Without evidence of benefit, an intervention should not be presumed to be beneficial or safe.

- Rogue Medic

You had me at ‘Controversial post for the week’ – Part II

In Part I, I started to look at the kind of trouble that an Ambulance Chaser would be up to.

Waveform capnography was one of the recommendations that the AHA (American Heart Association) has not effectively stressed.

What else does Ambulance Chaser state has been neglected by the AHA?

What about dual defibrillation? Therapeutic hypothermia initiated during the arrest? Mechanical CPR devices?[1]


Was there good evidence that these treatments improved survival before the 2010 guidelines were written?

Is there good evidence now?

We have enough problems with wishful thinking-based treatments already. We should not be adding to the problem. These treatments should only be used as part of well controlled studies.

The “everyone gets a card” mentality means that the current courses have become another example of the “everyone gets a trophy” mentality that permeates our country right now.[1]


We have a problem with people who do not understand science claiming that their politics, feelings, opinions, et cetera are as good as valid science.

Image credit.

We are plagued with climate change denialists, vaccine denialists, evolution denialists, moon landing denialists, 9/11 truthers, and other conspiracy theorists who want their wishful thinking participation trophies.

We have been lowering the standards in America so that every conspiracy theorist can get a preach the controversy participation trophy.

These are not controversies.

Would we let these conspiracy theorists fly a plane we are traveling on, fix our vehicles, grow our food, or do other things that do not require advanced science education?

No, but we put our heads in the sand and pretend that their ignorance is as good as the valid research of the best scientists we have.

Here’s your participation trophy.

In fact, if I was a medical director, the only card courses I’d require would be Advanced Medical Life Support (AMLS) and PreHospital Trauma Life Support (PHTLS). Those are courses designed for EMS providers and based on assessment, not blind parroting of rote, already dated protocols.[1]


PHTLS (PreHospital Trauma Life Support) still encourages the use of backboards and discourages research to find out if there is any decreased disability with use of backboards, any increased disability with use of backboards, or if the benefits and harms are roughly even.

We don’t know and we don’t want to know, because as long as we cannot prove that there is increased disability, we can have our wishful thinking participation trophies. 😳

This is dangerously irresponsible, but it is what happens when wishful thinking becomes more important than valid evidence.

Perhaps it has not been demonstrated safe but it has never been demonstrated unsafe either. Better stay with the known than go to the unknown. If you want to develop a research project, please go ahead and do it. But without proof that they are bad, we cannot just assume that they are bad.


We are irresponsibly assuming that backboards are beneficial, as we did with blood-letting (how many did doctors bleed to death?), prophylactic post-heart attack antiarrhythmics (estimated 60,000 dead), dumping fluids into patients with uncontrolled hemorrhage (how many did EMS kill?), . . . .

Assuming that something is beneficial may be OK – as long we are the only ones assuming the risk.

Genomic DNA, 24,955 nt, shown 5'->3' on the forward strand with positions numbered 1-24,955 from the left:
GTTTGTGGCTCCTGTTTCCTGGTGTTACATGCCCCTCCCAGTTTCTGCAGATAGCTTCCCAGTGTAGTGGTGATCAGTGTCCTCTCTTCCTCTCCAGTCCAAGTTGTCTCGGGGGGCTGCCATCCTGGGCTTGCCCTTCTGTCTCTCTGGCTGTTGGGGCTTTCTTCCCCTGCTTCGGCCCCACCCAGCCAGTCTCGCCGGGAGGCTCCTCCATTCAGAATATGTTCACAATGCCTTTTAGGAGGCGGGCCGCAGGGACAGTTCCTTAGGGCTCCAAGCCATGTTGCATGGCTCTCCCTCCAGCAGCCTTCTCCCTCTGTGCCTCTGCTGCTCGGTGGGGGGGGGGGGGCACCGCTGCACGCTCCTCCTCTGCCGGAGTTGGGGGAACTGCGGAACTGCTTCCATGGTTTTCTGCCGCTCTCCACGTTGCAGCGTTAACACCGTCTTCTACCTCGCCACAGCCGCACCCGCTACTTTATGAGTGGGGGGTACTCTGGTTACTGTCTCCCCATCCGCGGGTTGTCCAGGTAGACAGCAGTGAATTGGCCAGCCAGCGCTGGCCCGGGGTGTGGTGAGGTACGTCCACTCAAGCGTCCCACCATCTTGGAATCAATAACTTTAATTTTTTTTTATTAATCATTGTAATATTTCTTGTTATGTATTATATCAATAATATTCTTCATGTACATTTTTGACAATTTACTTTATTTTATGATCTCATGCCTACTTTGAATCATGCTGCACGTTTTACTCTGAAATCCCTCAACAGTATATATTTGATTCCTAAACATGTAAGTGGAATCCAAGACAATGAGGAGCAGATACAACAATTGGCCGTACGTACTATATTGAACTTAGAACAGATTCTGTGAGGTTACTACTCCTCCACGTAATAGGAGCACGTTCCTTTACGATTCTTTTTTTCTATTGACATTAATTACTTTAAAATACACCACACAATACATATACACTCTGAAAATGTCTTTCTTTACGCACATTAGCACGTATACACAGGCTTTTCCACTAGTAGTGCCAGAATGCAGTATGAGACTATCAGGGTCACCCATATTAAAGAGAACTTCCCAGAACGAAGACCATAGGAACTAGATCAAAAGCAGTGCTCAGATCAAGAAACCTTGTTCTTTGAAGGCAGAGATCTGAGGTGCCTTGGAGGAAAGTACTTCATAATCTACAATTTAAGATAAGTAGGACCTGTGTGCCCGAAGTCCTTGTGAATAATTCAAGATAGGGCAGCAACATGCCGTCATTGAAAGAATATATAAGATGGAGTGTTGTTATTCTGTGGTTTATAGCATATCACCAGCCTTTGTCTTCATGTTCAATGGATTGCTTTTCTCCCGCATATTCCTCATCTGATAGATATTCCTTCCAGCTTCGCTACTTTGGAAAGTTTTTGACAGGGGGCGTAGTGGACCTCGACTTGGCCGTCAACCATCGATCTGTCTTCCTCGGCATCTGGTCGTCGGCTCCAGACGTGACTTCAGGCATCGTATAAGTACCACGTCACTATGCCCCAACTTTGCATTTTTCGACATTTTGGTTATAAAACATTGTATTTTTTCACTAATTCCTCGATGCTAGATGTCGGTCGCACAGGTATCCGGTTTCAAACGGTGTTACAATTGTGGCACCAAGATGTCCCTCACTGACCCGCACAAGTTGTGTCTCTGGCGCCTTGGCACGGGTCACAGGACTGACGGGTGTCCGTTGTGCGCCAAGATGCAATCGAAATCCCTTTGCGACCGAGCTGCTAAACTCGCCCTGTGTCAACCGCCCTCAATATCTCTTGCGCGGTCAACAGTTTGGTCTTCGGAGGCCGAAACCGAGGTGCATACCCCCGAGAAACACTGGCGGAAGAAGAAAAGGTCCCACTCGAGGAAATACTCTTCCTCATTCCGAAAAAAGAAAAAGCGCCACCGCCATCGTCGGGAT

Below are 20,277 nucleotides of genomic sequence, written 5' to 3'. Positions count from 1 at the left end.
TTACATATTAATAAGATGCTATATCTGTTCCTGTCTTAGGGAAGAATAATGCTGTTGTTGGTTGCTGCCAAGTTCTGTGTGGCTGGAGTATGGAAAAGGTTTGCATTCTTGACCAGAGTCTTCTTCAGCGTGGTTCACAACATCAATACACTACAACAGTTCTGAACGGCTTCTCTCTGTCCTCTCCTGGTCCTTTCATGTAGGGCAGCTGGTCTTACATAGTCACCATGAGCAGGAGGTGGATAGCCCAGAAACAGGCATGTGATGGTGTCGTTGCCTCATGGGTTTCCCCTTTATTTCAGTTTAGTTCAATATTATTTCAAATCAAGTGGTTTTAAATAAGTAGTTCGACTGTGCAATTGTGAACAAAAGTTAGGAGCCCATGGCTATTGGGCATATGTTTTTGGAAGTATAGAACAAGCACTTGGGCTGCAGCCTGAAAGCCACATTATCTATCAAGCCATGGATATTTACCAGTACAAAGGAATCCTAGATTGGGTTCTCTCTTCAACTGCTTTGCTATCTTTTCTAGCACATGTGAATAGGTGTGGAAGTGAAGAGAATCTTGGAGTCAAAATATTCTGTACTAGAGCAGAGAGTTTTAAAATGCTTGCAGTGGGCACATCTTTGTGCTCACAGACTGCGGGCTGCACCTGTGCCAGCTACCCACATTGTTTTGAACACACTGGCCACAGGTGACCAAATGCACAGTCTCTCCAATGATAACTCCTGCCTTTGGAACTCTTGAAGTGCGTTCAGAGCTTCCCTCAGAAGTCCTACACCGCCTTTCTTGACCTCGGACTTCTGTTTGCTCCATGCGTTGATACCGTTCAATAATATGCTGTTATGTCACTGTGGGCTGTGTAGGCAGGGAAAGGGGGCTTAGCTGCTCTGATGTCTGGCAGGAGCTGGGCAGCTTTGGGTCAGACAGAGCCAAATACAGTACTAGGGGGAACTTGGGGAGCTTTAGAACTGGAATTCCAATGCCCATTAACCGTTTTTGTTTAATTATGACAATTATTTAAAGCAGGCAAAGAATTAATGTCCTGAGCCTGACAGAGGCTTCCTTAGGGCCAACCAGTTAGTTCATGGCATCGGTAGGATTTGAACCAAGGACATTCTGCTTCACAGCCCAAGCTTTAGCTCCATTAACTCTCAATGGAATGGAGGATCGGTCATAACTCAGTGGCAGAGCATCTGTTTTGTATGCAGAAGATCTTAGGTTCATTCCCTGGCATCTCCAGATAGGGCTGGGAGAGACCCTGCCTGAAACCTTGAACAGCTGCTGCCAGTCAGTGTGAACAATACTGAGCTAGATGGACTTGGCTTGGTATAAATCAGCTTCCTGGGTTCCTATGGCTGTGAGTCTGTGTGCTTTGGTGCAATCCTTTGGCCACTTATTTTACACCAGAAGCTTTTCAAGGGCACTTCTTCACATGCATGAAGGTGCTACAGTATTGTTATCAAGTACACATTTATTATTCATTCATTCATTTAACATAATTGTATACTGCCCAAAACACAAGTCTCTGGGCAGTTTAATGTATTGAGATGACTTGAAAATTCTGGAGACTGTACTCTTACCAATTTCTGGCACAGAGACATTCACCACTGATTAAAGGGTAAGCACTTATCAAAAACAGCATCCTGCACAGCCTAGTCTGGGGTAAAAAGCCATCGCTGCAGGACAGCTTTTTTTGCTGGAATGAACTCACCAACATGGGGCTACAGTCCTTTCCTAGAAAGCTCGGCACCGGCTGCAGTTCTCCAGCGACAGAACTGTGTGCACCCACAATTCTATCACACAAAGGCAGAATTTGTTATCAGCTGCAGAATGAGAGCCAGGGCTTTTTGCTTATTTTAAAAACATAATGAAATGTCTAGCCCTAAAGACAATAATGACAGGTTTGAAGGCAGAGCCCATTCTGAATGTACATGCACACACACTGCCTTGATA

We are not the ones assuming the risk. Our patients are the ones injured by our hubris.

We appear to have abandoned ethics in favor of wishful thinking.

It’s time EMS progresses beyond rote memorization and embraces assessment-based interventions and sound science. Kudos to those EMS medical directors and EMS systems who’ve moved their protocols to accept the current science — and who don’t let the possession of a “card” define competency or currency in resuscitation science.[1]


The whole purpose of merit badge cards is to relieve the medical director of responsibility for oversight of competence.

How was I to know the medic was incompetent? He had a license to kill merit badge to kill and that is all anybody can require.

I wash my hands of any responsibility for actual oversight.

Plausible deniability is the reason for merit badge requirements.

We are trying to hide from responsibility by adhering to low standards.


[1] Controversial post for the week
October 9, 2013
The Ambulance Chaser


Why Did We Remove Atropine From ACLS? Part II


Continuing from Part I.

The AHA (American Heart Association) stopped recommendeding use of atropine for the treatment of PEA (Pulseless Electrical Activity) or asystole in the 2010 ACLS (Advanced Cardiac Life Support) guidelines.

There is not much information given, but that little bit of information just makes it more clear that we never had a good reason for making atropine a standard part of ACLS.

One sentence at a time, look at the reasoning –

Interventions Not Recommended for Routine Use During Cardiac Arrest

Atropine sulfate reverses cholinergic-mediated decreases in heart rate and atrioventricular nodal conduction.[1]


There is a hypothetical justification for atropine based on physiology/pathophysiology.

There has been a hypothetical justification for every treatment found to be harmful. That hypothetical justification did not protect patients from real harm.

No prospective controlled clinical trials have examined the use of atropine in asystole or bradycardic PEA cardiac arrest.[2]


Why was a treatment that had never been demonstrated to improve outcomes recommended and the standard of care?

Without evidence of improved outcomes, should any treatment be used outside of controlled trials?

Lower-level clinical studies provide conflicting evidence of the benefit of routine use of atropine in cardiac arrest.34,295,–,304 [1]


To translate – Useless information is . . . useless.

There is no evidence that atropine has detrimental effects during bradycardic or asystolic cardiac arrest.[1]


Is atropine the alternative medicine of cardiac arrest?